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Cloud Security: Article

Adaptive Risk: Making Sure You Are Who You Say You Are

Identification by predictive behavior to prevent account takeover

Does this sound familiar? Ann, sitting at her desk eating lunch, is surfing the Net. She checks her personal Yahoo email account and sees a message from a purported survey company asking her about her music preferences. She opens the email and takes the survey. Seems harmless enough, but what Ann doesn’t know is that this survey company doesn’t exist and embedded in some of the survey prompts hides an undetected botnet that downloaded onto her desktop. This nasty bugger can record her keystrokes and take screen shots as she navigates through your network. Now some unauthorized entity has her login credentials, passwords…essentially her online/employee  identity and access to your enterprise’s proprietary assets and other sensitive data.

You tell them, you educate them, but sometimes it’s not enough. You need to implement another layer of security. These threats aren’t new…they simply get more insidious, more widespread and more effective.

Account takeover is one of the more prevalent forms of identity theft and one of the most damaging to businesses. In fact, according to Meridien Research, while the victim suffers an average loss of $808, businesses absorb about $18,000 (that's more than 20x) in fraudulent charges per victim.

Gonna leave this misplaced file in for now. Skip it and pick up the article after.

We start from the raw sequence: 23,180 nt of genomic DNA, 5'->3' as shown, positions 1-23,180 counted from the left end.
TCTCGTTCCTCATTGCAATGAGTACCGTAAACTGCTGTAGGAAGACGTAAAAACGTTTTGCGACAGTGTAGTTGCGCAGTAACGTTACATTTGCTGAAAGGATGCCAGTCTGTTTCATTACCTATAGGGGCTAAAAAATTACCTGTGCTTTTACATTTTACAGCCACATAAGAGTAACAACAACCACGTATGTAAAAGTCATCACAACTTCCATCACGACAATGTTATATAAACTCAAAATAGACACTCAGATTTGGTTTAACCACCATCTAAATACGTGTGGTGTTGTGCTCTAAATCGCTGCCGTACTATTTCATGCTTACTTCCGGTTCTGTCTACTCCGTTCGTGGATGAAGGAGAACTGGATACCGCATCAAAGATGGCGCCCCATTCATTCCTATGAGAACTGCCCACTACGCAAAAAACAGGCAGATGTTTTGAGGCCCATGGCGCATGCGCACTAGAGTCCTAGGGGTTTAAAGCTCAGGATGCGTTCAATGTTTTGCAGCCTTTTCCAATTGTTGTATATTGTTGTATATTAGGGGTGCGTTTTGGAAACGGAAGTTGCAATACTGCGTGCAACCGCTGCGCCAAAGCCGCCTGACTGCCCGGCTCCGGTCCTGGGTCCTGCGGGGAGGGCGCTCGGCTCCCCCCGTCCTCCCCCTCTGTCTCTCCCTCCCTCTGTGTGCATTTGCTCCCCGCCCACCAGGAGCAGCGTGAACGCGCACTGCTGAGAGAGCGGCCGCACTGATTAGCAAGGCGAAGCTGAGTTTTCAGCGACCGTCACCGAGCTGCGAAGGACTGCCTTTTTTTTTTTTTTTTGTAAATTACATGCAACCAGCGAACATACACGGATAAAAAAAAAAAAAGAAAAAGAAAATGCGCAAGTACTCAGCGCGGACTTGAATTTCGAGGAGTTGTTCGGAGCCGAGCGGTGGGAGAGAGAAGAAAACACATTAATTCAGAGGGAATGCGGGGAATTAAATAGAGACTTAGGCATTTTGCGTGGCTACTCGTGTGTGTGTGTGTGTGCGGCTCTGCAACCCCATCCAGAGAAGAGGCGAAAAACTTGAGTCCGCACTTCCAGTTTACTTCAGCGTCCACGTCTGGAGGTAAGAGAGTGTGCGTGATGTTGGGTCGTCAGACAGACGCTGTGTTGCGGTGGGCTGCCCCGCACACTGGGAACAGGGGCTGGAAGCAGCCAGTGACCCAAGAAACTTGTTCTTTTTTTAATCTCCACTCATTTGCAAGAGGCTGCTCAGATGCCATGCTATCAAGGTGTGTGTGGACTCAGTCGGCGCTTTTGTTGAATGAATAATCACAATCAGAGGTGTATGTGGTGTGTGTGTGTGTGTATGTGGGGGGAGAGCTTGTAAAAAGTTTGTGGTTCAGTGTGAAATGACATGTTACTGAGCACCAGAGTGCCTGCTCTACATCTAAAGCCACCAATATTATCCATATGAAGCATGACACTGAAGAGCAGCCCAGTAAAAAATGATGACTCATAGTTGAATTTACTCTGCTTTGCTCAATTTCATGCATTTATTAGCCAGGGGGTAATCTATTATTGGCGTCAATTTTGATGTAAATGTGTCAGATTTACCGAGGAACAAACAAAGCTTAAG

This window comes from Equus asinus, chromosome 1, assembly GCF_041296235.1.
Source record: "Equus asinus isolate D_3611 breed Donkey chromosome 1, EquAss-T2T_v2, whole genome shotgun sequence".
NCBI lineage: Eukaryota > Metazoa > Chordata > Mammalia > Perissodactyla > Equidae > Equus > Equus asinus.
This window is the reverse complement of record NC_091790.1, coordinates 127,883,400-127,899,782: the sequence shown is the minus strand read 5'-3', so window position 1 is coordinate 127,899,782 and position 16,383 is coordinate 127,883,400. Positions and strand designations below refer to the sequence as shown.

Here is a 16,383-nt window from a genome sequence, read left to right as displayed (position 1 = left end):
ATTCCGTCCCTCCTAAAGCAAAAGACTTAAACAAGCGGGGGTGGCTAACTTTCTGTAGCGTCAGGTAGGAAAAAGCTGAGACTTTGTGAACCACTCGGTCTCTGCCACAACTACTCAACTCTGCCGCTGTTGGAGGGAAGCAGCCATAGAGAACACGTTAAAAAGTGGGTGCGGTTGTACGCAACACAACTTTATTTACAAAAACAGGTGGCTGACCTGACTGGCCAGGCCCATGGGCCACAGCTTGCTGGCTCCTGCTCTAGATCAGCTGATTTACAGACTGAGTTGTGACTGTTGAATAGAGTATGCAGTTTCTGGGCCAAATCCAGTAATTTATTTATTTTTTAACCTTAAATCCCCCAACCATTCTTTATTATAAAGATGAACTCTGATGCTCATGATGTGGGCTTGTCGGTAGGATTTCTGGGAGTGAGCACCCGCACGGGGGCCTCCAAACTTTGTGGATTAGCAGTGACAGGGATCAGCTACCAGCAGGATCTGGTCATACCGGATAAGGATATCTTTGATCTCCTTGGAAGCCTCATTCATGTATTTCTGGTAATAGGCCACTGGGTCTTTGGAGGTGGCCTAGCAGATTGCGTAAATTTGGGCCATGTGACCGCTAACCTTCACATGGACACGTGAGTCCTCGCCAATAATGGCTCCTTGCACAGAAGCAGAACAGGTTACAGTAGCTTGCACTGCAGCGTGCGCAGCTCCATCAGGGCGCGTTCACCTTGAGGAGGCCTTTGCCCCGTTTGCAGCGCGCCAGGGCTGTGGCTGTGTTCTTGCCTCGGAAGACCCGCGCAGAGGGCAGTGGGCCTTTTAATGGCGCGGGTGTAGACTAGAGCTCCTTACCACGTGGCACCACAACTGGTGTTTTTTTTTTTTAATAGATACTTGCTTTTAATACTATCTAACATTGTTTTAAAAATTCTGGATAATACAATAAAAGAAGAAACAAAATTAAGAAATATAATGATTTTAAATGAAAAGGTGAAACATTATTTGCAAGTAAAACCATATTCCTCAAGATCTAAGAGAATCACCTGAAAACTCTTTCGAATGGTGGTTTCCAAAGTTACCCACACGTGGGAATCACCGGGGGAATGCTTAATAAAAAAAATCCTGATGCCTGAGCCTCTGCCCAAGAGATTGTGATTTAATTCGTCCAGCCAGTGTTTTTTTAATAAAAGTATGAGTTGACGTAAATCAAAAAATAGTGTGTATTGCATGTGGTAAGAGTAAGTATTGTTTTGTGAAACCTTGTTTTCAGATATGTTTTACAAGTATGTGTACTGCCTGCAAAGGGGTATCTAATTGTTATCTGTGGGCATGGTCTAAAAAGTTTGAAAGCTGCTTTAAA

Problem is, every time technology finds a way to slow or prevent some type of fraud, hackers will always be one step ahead. But it’s not a hopeless consideration. Especially if you apply adaptive risk processes into your security initiatives.

Adaptive risk is the key engine in the unified Identity Management/Access Management (IAM) deployment.  It provides the smarts (or the means to collect the “fingerprints”) of possible identity breaches while closely controlling who gets to access what portions of your network.

This process is designed to assess/score risk attributes during authentication so that Access Management can determine whether to require the user to complete further authentication steps. The risk threshold is the first value set in the module and various checks can be enabled, each with their own score. For example, if Ann is a Admin Assistant for marketing, her credentials are not enough to give her access to HR applications or finance data. However, even if the network weren’t partitioned as such and her credentials were stolen, it’s highly unlikely she's trying to access social security numbers from a laptop in Belorussia at 3 in the morning. Or someone using Ann’s “identity” is trying to buy 10,000 Los Angeles Dodger jerseys from a “vendor” site in China using company funds, there are certain levels of authentication beyond password that can be applied to prevent further breach.

Taking a step back, it really starts with asserting control of the process. You must have the visibility to verify such things as a specific device or location. Then you need the parameters to recognize and affirm behavior patterns to ensure proper identity. These verifications are added to existing enterprise requirements for login/password credentials and additional knowledge-based authentication. In this way, adaptive risk policies make an endpoint an additional second factor-without requiring any behavior change.